Crib Sheet: Google Vs. China (Vs. Australia?)

Google china

Google killed its Chinese search engine on Monday and diverted Chinese users to its existing Hong Kong servers, offering uncensored global Web searches. Is it the terminal move of the saga? No. More developments continue.

Google, commenting on the situation yesterday, noted that the bait-and-switch-esque solution is actually legal within existing Chinese regulations, and it hoped that the Chinese authorities would leave the situation at rest—with the rider that the Chinese government could, of course, act to block google.hk at any time. It now looks like that's beginning to happen. According to The New York Times, mainland Chinese netizens trying to access the Hong Kong Google site were either being blocked, or were finding "objectionable" content (under the Chinese regulations) sifted out of the results by government filters.

But what's actually going on? Here's a list of facts, thoughts and opinions on the matter from around the Net:

  • Google's original .cn servers were sited on mainland China, and fell subject to the Internet Content Provider licensing scheme that required them to filter results to comply with censorship.
  • The Hong Kong Special Administrative Region lies outside of the legal umbrella that covers the rest of the country, and as such has much freer laws—this loophole allowed Google's site-switch trick.
  • The Great Firewall of China doesn't envelop Hong Kong, meaning its citizens can access the same Google as the rest of us.
  • The Great Firewall does, however, separate Hong Kong from greater China, and it's this legal barrier that the authorities are now using to justify the constriction of Google Hong Kong when accessed inside the country.
  • Amazingly some of Google's services are still working completely unhampered inside China: Chief among these is Gmail. The government is obviously concerned about the financial implications for rapidly disconnecting this service to the nations business users.
  • The Atlantic notes that the Chinese powers were probably anticipating Google's move long before it occurred, and were ready to start censoring the site if it attempted to use a loophole like Hong Kong. But it also notes that the Chinese authorities are applying the same censorship to Google.de and Google Taiwan—which implies it's actually clamping down more firmly on Google than it had been before.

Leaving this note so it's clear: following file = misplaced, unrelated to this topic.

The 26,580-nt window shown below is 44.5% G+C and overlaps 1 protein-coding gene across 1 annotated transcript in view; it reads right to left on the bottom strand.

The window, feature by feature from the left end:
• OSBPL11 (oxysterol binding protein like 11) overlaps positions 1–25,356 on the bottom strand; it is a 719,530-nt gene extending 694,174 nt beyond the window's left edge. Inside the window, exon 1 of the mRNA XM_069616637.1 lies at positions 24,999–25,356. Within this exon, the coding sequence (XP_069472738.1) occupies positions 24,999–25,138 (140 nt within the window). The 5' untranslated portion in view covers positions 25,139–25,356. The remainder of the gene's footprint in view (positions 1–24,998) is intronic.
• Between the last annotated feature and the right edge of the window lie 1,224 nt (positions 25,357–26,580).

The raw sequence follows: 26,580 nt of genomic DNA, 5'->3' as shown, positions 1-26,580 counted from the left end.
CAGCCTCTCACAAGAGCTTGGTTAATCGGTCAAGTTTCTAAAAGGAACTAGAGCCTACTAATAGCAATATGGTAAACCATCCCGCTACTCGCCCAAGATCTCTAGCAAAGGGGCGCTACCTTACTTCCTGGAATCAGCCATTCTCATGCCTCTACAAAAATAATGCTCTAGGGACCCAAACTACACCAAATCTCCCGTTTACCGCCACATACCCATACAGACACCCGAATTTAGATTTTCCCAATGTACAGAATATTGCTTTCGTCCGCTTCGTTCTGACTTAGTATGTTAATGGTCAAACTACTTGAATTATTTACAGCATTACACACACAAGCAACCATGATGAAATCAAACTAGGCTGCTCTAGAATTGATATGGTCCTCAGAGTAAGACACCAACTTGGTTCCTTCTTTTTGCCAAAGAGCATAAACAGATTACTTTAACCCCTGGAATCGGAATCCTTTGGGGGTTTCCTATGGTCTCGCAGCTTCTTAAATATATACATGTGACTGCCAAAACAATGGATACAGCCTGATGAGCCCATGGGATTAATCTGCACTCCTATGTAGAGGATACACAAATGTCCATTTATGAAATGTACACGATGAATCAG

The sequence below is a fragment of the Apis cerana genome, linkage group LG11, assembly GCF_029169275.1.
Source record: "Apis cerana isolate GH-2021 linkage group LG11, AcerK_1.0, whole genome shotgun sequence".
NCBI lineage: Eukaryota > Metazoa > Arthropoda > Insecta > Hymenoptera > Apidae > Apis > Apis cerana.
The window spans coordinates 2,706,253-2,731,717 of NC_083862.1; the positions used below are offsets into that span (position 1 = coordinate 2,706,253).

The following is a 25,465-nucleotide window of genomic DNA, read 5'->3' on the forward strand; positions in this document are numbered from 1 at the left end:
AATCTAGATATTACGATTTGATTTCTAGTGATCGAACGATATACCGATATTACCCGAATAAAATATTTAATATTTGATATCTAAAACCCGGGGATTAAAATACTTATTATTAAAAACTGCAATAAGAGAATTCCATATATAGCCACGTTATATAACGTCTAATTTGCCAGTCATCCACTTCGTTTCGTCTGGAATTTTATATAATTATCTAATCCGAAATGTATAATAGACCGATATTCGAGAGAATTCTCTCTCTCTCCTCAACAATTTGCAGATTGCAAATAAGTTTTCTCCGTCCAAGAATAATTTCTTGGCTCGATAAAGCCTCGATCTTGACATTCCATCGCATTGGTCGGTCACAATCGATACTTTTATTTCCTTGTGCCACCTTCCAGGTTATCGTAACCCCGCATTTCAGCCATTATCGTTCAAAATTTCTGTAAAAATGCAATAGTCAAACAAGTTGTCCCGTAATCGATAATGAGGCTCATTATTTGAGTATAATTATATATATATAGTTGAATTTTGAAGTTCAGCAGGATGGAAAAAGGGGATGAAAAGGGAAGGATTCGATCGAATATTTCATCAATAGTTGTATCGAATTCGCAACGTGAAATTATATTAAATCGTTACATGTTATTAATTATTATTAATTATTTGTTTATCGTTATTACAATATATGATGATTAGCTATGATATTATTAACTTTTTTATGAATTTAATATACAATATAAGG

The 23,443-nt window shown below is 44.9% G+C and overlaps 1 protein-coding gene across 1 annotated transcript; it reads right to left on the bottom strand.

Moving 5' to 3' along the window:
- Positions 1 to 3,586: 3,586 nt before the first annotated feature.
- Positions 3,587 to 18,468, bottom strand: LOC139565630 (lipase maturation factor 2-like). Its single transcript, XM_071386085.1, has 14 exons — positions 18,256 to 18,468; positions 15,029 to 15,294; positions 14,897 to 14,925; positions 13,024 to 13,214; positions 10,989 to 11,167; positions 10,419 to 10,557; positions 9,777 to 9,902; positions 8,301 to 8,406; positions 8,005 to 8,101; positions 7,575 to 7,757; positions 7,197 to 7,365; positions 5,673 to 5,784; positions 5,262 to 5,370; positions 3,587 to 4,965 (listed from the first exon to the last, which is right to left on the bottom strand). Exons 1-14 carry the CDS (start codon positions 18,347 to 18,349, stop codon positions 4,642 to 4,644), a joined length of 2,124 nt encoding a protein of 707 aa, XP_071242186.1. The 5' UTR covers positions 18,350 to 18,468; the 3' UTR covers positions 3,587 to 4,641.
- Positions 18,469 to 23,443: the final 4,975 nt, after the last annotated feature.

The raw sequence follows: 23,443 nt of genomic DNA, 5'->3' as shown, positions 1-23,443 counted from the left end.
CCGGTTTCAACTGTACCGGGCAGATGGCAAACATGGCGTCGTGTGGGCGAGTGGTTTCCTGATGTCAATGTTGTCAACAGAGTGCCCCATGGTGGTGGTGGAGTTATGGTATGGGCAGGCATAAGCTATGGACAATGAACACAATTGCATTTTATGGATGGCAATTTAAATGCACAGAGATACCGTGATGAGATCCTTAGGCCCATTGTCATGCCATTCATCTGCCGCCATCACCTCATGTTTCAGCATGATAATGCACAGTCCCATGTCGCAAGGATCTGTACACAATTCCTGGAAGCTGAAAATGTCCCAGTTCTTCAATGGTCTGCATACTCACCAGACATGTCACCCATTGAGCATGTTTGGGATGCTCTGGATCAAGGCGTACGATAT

• The Chinese government maintains it's acting legally (which the even the casual observer will find funny—the government, of course, decides the laws.) The authorities spoke with Google directly as recently as February 25.
  • Tencent, an existing service, and China's largest online chat facility, is rumored to be ready to sweep into the void left by Google. But it's Baidu, the country's largest (and censorship compliant) Web site that stands to benefit the most, if Google's Hong Kong trick falls to government censorship.
  • The AP reports that some Chinese, no doubt mourning the loss of a potential ally in the quest for freedom of speech, laid flowers and chocolates on the metal Google sign outside its Chinese offices.
  • The New York Times spoke to a "Western official" under condition of anonymity, who noted the Chinese government now speaks of its right to censor and control the Net as sovereign "core interest," meaning it will not move a single inch on the matter.
  • According to the Telegraph, the fiasco has already had one benefit: A significant number of Chinese citizens were not aware of Net censorship like this until Google made the matter an international issue.
  • Google's already using the affair as a political lever in its discussions with the Australian government, which is due to bring in a sweeping and draconian set of Net regulations soon. Posturing in the shadow of the Chinese events, Google notes Australia's plans go "well beyond" laws being mulled in other nations, and that they risk damaging Australia's public image as a free country. It also worries that Australian censorship would confer legitimacy on the concept when it's being considered by other Western nations.

In summary, it seems that Google called the Chinese authorities bluff, and attempted a work around. The government was expecting this, and is already censoring the work-around Hong Kong solution. Google loses out as a result, and the Chinese netizens do too—but the Chinese government has also again been exposed as something of a monster in international eyes, which is an important thing to remember. And the fiasco may have elevated awareness of censorship within China itself. This is unlikely to be the last we hear on the matter, however.

To keep up with this news, uncensored if you're outside China, follow me, Kit Eaton, on Twitter. That QR code on the left will take you to my Twitter feed too.

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